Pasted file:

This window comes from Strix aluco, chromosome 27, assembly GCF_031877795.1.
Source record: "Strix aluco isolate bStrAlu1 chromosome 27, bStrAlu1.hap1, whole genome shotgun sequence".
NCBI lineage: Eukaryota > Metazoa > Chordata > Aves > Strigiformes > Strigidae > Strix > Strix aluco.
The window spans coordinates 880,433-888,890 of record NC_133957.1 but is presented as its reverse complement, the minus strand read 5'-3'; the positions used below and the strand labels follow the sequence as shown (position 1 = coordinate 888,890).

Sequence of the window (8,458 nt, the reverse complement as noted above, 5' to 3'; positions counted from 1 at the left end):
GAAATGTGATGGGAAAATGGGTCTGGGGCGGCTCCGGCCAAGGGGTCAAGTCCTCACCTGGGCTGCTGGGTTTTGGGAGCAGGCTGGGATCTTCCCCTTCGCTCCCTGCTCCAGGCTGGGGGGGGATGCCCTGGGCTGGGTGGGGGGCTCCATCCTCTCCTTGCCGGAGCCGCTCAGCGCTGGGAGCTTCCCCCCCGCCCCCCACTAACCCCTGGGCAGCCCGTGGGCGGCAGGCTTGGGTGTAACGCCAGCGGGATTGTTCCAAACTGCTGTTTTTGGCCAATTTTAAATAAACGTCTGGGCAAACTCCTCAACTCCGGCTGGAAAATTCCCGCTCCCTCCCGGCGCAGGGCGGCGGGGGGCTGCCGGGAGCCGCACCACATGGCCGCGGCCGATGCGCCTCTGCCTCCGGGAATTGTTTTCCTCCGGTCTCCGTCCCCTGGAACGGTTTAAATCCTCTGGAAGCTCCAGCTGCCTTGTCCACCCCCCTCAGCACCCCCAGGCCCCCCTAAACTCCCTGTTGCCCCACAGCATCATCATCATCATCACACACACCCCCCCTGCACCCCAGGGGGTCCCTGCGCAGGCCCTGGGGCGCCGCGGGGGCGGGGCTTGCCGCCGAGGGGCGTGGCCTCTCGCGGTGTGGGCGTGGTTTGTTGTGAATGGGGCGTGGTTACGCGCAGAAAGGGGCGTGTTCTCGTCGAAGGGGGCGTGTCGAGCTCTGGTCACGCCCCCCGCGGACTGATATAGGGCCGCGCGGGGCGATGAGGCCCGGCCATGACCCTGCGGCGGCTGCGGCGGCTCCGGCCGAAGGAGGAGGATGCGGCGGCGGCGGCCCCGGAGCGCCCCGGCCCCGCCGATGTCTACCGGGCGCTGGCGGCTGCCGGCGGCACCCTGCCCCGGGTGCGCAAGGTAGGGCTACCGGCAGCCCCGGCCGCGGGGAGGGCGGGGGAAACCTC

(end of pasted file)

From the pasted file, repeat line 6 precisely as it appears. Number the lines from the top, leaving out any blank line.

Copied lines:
GAAATGTGATGGGAAAATGGGTCTGGGGCGGCTCCGGCCAAGGGGTCAAGTCCTCACCTGGGCTGCTGGGTTTTGGGAGCAGGCTGGGATCTTCCCCTTCGCTCCCTGCTCCAGGCTGGGGGGGGATGCCCTGGGCTGGGTGGGGGGCTCCATCCTCTCCTTGCCGGAGCCGCTCAGCGCTGGGAGCTTCCCCCCCGCCCCCCACTAACCCCTGGGCAGCCCGTGGGCGGCAGGCTTGGGTGTAACGCCAGCGGGATTGTTCCAAACTGCTGTTTTTGGCCAATTTTAAATAAACGTCTGGGCAAACTCCTCAACTCCGGCTGGAAAATTCCCGCTCCCTCCCGGCGCAGGGCGGCGGGGGGCTGCCGGGAGCCGCACCACATGGCCGCGGCCGATGCGCCTCTGCCTCCGGGAATTGTTTTCCTCCGGTCTCCGTCCCCTGGAACGGTTTAAATCCTCTGGAAGCTCCAGCTGCCTTGTCCACCCCCCTCAGCACCCCCAGGCCCCCCTAAACTCCCTGTTGCCCCACAGCATCATCATCATCATCACACACACCCCCCCTGCACCCCAGGGGGTCCCTGCGCAGGCCCTGGGGCGCCGCGGGGGCGGGGCTTGCCGCCGAGGGGCGTGGCCTCTCGCGGTGTGGGCGTGGTTTGTTGTGAATGGGGCGTGGTTACGCGCAGAAAGGGGCGTGTTCTCGTCGAAGGGGGCGTGTCGAGCTCTGGTCACGCCCCCCGCGGACTGATATAGGGCCGCGCGGGGCGATGAGGCCCGGCCATGACCCTGCGGCGGCTGCGGCGGCTCCGGCCGAAGGAGGAGGATGCGGCGGCGGCGGCCCCGGAGCGCCCCGGCCCCGCCGATGTCTACCGGGCGCTGGCGGCTGCCGGCGGCACCCTGCCCCGGGTGCGCAAGGTAGGGCTACCGGCAGCCCCGGCCGCGGGGAGGGCGGGGGAAACCTC